Innovations to enable effective buyer-farmer engagement in commodity sectors: a case study from Indonesia

Firms that buy commodities from sectors dominated by smallholder farmers often need to support farmers, to raise productivity, improve quality, and ensure that production practices are sustainable. Providing blanket support to large numbers of smallholders is costly. It can result in firm’s investment being spread too thinly to be effective. Commodity buyers need to find smart ways of identifying and engaging with smallholders to ensure that support is targeted, manageable, affordable, and effective.

This case study examines the experience of the Sustainable Cocoa Production Program (SCPP), which worked through a public-private development partnership (PPDP) to improve production and build sustainable supply chains in Indonesia’s cocoa industry as it faced global and domestic challenges. Seven development organisations and eleven private cocoa buyers contributed approximately
USD 55m to the PPDP. SECO and Swisscontact were, respectively, the ‘lynchpin’ funder and implementing organisation throughout.

SCPP focused on establishing, strengthening, and sustaining four key market functions: farmer training, traceability, planting material, and finance. It trained 160,000 farmers, enabled the integration of 79,000 cocoa farmers into sustainable, certified supply chains, generating USD 927,000 of certification premiums, and increased smallholder yields by 52% and raised their incomes by 75%.

SCPP identified and developed two innovations that aimed to enable commodity-buying firms to identify and engage with farmers in a more focused, efficient, and effective manner: FarmNetX and Transformative Coaching.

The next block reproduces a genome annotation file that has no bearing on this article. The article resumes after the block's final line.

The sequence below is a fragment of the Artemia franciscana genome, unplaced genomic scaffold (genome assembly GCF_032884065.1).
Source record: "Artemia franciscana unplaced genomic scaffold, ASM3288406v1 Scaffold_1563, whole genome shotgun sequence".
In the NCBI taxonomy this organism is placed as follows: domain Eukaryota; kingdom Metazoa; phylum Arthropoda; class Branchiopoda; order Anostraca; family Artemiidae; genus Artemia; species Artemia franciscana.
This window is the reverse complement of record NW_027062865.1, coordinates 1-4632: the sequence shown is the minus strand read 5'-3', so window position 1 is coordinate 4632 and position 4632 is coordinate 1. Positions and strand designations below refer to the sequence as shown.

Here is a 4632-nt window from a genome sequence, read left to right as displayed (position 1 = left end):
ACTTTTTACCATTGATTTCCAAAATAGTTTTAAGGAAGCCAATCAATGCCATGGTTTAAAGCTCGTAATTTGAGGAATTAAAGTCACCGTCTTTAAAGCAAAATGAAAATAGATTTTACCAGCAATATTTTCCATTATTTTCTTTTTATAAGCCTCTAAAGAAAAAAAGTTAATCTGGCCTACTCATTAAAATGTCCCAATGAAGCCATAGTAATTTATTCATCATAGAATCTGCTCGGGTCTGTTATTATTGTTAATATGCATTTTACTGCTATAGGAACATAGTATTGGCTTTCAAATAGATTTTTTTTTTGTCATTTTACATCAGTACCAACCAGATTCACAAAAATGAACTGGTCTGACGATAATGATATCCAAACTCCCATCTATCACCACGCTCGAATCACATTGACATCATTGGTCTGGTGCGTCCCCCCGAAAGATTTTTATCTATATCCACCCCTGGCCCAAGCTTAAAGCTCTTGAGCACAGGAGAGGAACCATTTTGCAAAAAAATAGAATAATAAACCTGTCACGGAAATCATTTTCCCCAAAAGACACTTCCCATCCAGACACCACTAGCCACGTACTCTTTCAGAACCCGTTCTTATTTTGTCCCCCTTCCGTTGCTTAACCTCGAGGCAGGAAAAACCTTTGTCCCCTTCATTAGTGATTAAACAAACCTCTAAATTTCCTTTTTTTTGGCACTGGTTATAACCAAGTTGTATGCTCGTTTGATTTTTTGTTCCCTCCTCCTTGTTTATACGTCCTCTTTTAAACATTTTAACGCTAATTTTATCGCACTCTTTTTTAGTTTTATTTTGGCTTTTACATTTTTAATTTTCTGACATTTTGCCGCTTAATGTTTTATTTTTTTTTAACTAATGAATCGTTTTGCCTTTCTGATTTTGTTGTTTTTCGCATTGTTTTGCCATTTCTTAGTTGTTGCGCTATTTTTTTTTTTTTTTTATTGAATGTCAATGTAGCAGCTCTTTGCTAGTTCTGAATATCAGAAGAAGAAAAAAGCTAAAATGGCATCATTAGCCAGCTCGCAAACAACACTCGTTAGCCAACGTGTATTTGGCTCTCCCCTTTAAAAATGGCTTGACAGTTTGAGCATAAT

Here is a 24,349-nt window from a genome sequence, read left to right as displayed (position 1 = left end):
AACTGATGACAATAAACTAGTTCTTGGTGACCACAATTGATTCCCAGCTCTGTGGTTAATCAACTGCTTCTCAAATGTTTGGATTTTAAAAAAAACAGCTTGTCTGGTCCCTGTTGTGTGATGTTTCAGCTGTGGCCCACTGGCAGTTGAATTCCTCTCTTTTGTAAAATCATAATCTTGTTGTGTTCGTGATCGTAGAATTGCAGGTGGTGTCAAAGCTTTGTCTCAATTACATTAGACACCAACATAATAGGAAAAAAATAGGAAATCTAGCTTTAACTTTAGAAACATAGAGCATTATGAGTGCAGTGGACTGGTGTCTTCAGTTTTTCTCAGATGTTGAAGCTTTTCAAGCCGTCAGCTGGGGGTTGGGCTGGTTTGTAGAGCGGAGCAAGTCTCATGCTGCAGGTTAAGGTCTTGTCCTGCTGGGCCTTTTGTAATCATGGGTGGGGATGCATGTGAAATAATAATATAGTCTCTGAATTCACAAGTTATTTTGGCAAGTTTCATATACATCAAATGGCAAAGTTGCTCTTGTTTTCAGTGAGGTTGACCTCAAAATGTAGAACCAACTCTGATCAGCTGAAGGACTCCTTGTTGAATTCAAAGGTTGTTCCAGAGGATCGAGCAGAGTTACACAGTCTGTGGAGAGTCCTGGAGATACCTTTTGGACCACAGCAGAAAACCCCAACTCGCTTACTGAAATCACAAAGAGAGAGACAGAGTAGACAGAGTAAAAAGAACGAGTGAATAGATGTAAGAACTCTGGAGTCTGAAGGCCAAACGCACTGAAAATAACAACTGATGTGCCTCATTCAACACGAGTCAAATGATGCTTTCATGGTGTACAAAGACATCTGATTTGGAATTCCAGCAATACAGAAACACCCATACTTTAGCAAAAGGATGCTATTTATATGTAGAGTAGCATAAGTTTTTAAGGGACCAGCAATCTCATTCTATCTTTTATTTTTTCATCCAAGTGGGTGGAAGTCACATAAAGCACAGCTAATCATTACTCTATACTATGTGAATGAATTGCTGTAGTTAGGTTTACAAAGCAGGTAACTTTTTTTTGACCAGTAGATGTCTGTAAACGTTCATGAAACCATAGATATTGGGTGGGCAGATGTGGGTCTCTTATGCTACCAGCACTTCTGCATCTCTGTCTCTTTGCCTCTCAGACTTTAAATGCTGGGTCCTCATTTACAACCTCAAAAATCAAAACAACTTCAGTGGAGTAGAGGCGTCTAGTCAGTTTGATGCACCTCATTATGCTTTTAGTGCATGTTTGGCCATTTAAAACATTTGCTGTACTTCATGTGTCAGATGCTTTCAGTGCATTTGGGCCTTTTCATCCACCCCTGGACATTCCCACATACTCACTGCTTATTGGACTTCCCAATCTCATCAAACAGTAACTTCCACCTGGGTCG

FarmNetX is a decision-making tool to help sustainability managers improve the performance of their traceable supply chains by increasing the adoption of innovations and recommended practices among their primary producers. It supports data-driven strategies to transform traceable networks into trusted, innovation networks. It works by identifying key influencers in their farmer networks so that sustainability managers can focus their investments to upgrade these influencers, instead of the whole network.

Transformative Coaching (TC) helps firms improve their farmer coaching outcomes. It is a participatory coaching approach that recognises that farming is often family business and inseparable from the household. Farmers, their spouses, and other adult members of the household receive coaching. TC combines a performance coaching method called GROW (Goal, Reality, Option, and Way Forward) and a participatory method called GALS (Gender Action Learning System).

SCPP’s experience in promoting innovations to enable firms to consolidate and manage their supply chains, offers lessons that are applicable to other commodity sectors that rely on smallholder production.

  • The combination of FarmNetX, to understand and harness farmer networks, with TC, to provide farmer support more effectively, presents a opportunity to enhance the efficiency of efforts to improve adoption rates among farmers.
  • Opportunities are missed to use simple data analyses and metrics that can generate insightful information for decision making.
  • With an incremental investment, commodity-buying firms can tap into the wealth of their existing farmer data and use it for more targeted, effective, and efficient supply chain upgrading.
  • TC demonstrated that behaviour change among farmers could be more effectively induced when the underlying motivation and vision of households are addressed.
  • A separation between procurement and sustainability departments can lead to missed opportunities to improve results for farmers and for the supply chain.
  • Staff managing commodity supply chains have limited opportunities or capacity for analysis and experimentation.
  • Commodity buyers can enlist specialised advisory services to fill this gap or build capacity in-house.

Leave a Reply